Other ablative techniques can be used in the management of early stage primary lung cancer or, more frequently, singular metastatic disease to the lung. Radiofrequency ablation is one of these and involves the insertion of an electrode into the tumour using CT guidance. Tissue heating leads to immediate cell death encompassing the tumour and a margin of normal lung parenchyma. 

Late stage disease advances

The most exciting development in advanced stage lung cancers in the past few years has been the emergence of immunotherapy. Immunotherapy differs from traditional chemotherapy, which primarily targets rapidly dividing cells, by aiding in the recognition of cancer as foreign by the immune system, stimulating immune responsiveness and reduces tolerance of tumour growth.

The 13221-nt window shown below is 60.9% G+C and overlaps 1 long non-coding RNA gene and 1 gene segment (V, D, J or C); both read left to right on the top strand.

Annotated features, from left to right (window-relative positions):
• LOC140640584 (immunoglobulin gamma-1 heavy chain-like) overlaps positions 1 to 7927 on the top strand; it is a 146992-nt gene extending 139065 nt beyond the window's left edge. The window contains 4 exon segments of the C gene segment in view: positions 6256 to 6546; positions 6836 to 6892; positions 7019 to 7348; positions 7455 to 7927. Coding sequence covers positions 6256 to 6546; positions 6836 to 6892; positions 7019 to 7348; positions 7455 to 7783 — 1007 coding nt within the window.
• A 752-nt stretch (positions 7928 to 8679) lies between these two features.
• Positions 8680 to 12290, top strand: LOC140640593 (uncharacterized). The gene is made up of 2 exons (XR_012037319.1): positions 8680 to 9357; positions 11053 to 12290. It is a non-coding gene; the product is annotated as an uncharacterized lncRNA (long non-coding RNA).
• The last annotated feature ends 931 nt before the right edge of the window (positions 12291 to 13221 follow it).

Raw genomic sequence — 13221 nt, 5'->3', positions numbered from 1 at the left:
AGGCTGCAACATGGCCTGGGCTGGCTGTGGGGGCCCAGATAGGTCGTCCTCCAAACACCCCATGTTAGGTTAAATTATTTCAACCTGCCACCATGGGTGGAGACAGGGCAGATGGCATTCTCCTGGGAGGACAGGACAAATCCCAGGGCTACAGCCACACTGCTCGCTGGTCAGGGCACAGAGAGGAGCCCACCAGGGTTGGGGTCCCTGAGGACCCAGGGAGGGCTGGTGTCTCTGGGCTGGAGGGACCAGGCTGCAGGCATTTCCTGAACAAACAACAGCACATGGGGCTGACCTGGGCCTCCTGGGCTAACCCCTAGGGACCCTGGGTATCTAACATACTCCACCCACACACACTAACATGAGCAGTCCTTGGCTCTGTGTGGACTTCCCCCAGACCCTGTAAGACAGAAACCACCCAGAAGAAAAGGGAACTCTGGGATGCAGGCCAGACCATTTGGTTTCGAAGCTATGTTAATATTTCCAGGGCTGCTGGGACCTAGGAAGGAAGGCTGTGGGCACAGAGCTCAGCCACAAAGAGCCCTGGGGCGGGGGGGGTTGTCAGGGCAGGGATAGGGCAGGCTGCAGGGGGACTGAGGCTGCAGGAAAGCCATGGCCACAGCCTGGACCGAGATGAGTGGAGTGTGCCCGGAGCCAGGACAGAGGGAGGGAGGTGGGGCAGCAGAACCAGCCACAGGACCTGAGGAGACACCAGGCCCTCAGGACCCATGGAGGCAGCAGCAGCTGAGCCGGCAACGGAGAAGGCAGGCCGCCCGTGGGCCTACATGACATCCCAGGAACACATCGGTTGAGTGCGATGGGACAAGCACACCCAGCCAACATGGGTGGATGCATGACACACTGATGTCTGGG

Programmed death receptor 1 (PD-1) exists normally as an immune checkpoint to dampen the immune response, protecting against detrimental inflammation and autoimmunity. PD-1 is upregulated on activated T-cells and upon engagement by programmed death ligand 1 (PD-L1) can lead to T-cell inactivation. Tumour destruction is promoted by inhibiting PD-1/PD-L1. Pembrolizumab is an IgG4 monoclonal antagonist antibody to PD-1 and the first immunotherapy agent approved in Ireland for the frontline treatment of patients with advanced NSCLC. Pembrolizumab monotherapy was compared with standard platinum-doublet chemotherapy in the phase 3 KEYNOTE-024 trial. Progression-free survival was prolonged with pembrolizumab (10.3 versus six months; HR 0.50, 95 per cent CI 0.37-0.68).